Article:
In an interview with Dana Loesch on Tuesday, Sen. Ted Cruz praised Indiana’s new “religious liberty” law, which goes even further than similar measures in other states to allow businesses to discriminate against customers in providing services.
Deliberately obfuscating the history of the bipartisan federal Religious Freedom Restoration Act, which was skewed by the Supreme Court in its Hobby Lobby decision, Cruz claimed that Democrats have recently “decided that religious liberty is disposable, that it is unnecessary” and “accordingly, we have a vilification of people who are engaging in acting out their faith.”
Cruz declared that a “partisan leftist group” is now “demonizing the state of Indiana for acting to protect religious liberty there.”
Harkening back to the Pilgrims, who he said (inaccurately) wanted “a land where every one of us could seek out the Lord God Almighty free of government getting in the way,” Cruz said that “we really have gone through the proverbial looking glass that there is now a concerted effort targeting people of faith.”
Laws preventing businesses from discriminating against LGBT people in public services or requiring them to offer full health care coverage for female employees, he implied, are as much as an infringement on religious liberty as forcing a rabbi to eat pork.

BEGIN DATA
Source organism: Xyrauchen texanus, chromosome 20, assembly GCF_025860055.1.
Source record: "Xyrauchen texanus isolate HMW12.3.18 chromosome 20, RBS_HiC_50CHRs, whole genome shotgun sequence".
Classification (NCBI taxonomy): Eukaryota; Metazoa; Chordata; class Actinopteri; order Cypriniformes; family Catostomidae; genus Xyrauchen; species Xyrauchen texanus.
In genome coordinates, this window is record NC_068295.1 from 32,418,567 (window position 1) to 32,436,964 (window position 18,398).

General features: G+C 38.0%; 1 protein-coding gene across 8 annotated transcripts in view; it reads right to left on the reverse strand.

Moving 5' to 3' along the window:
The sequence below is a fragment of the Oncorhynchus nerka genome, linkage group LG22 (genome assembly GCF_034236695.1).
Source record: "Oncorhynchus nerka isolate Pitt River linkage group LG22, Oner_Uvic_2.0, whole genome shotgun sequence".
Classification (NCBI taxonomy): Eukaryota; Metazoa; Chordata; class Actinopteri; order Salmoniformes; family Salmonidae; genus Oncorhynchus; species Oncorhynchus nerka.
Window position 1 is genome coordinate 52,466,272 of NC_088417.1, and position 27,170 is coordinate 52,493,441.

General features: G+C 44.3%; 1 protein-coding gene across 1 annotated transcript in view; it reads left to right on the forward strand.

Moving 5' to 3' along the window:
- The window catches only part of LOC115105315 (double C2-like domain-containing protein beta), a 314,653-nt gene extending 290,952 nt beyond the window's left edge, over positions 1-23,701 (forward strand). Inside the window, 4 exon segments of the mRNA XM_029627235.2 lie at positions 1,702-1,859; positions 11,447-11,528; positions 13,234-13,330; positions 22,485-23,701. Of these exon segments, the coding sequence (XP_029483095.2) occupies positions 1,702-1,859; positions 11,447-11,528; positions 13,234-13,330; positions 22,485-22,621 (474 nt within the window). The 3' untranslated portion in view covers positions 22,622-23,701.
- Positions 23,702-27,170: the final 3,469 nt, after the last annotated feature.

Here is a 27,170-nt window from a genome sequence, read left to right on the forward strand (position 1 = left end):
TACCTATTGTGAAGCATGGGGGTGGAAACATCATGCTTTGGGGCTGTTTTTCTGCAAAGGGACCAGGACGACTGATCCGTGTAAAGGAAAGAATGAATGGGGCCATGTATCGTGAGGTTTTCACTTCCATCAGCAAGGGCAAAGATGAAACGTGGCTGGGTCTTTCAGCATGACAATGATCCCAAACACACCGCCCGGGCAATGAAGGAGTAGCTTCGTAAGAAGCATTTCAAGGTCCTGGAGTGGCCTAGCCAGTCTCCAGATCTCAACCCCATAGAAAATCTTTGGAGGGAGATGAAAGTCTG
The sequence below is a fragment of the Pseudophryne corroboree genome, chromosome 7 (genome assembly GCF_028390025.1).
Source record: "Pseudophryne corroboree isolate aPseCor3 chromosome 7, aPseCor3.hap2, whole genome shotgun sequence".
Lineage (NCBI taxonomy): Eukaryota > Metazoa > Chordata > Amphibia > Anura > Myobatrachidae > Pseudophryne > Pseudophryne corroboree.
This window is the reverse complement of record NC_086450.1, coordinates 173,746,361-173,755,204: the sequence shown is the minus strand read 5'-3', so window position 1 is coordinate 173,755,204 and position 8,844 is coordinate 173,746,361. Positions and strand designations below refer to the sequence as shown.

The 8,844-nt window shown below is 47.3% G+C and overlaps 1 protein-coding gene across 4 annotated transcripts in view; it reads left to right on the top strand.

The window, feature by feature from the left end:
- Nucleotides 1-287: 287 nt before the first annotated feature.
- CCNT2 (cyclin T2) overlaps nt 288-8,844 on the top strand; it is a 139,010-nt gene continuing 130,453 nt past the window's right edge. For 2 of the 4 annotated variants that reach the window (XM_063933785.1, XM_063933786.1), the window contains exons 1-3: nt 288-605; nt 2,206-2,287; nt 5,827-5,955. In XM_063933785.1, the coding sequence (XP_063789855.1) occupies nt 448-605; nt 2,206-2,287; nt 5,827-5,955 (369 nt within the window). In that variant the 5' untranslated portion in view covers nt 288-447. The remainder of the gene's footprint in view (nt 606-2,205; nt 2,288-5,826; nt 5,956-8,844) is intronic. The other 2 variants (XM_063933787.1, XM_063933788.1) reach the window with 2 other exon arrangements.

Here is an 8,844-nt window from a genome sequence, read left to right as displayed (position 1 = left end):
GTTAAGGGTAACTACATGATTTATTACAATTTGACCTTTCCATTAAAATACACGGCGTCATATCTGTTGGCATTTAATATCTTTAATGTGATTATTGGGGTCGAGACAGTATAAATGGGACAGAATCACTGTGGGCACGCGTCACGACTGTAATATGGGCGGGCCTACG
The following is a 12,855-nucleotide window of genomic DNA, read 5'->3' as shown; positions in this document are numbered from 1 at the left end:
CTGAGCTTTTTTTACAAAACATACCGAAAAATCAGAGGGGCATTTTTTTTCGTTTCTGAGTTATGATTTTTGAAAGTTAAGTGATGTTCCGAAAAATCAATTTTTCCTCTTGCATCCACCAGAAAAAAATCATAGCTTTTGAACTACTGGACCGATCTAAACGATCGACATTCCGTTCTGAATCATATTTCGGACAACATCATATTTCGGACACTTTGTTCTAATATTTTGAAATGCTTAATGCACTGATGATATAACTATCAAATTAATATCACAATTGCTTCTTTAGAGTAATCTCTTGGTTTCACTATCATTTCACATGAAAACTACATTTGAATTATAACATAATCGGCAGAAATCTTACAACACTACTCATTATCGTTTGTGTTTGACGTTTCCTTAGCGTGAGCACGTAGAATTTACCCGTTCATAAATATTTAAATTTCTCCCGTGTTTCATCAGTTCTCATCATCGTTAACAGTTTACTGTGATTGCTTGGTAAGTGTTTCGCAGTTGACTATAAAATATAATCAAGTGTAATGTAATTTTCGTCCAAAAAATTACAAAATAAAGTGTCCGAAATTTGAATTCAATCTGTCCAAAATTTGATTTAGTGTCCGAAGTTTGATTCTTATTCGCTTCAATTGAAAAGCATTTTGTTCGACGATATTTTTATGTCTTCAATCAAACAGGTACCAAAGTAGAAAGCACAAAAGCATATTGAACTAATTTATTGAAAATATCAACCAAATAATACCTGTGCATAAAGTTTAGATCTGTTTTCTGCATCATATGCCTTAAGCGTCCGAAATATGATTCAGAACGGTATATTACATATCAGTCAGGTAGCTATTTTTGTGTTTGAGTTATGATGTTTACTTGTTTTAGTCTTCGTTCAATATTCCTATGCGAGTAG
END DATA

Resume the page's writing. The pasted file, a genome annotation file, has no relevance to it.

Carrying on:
“Nobody in their right mind would force a Catholic priest to perform a Protestant wedding. Likewise, nobody in their right mind would force a Jewish rabbi to perform a Christian wedding or, for that matter, to violate kosher and go consume pork,” he said. “We have long had a tradition from the beginning of this country of respecting religious liberty and accommodating and respecting the good-faith religious views of our citizens.”
“And it is only the intolerance of the current day of the far-left that views with which they disagree — the far-left is such a radical proponent of gay marriage that anyone whose faith teaches to the contrary, anyone whose faith teaches that marriage is a sacrament of one man and one woman, a holy union before God, the far-left views that religious view as unacceptable and they’re trying to use the machinery of the law to crush those religious views. And I think it is wrong, I think it is intolerant, and I think it is entirely inconsistent with who we are as a people,” he added.